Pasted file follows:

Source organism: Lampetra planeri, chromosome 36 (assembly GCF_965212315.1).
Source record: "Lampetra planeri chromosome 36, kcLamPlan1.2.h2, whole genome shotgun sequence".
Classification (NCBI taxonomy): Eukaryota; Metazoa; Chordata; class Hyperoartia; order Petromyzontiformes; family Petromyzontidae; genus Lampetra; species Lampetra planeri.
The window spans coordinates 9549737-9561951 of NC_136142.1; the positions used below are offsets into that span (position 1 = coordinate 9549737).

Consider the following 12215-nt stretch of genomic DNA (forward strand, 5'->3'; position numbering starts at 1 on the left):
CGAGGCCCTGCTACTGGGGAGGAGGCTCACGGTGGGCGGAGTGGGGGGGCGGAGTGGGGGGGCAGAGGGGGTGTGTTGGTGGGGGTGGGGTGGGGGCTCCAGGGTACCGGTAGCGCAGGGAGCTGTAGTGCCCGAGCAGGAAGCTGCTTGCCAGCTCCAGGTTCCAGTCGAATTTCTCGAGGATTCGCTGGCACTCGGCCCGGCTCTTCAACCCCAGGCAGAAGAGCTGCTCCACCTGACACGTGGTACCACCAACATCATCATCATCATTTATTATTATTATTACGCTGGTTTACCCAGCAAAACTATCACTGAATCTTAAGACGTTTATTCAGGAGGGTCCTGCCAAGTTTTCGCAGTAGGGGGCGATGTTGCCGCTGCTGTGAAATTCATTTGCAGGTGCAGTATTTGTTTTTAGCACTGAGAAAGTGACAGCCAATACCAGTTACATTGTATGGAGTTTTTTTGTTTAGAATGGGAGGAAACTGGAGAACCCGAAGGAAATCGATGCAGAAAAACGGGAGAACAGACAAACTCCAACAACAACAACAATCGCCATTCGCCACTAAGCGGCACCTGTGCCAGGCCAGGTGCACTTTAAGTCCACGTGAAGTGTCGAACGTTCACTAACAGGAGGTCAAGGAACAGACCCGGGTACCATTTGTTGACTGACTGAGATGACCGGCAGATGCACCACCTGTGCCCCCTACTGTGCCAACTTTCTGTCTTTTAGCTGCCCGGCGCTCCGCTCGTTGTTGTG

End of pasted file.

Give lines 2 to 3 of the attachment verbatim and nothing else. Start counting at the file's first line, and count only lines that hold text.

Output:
Source record: "Lampetra planeri chromosome 36, kcLamPlan1.2.h2, whole genome shotgun sequence".
Classification (NCBI taxonomy): Eukaryota; Metazoa; Chordata; class Hyperoartia; order Petromyzontiformes; family Petromyzontidae; genus Lampetra; species Lampetra planeri.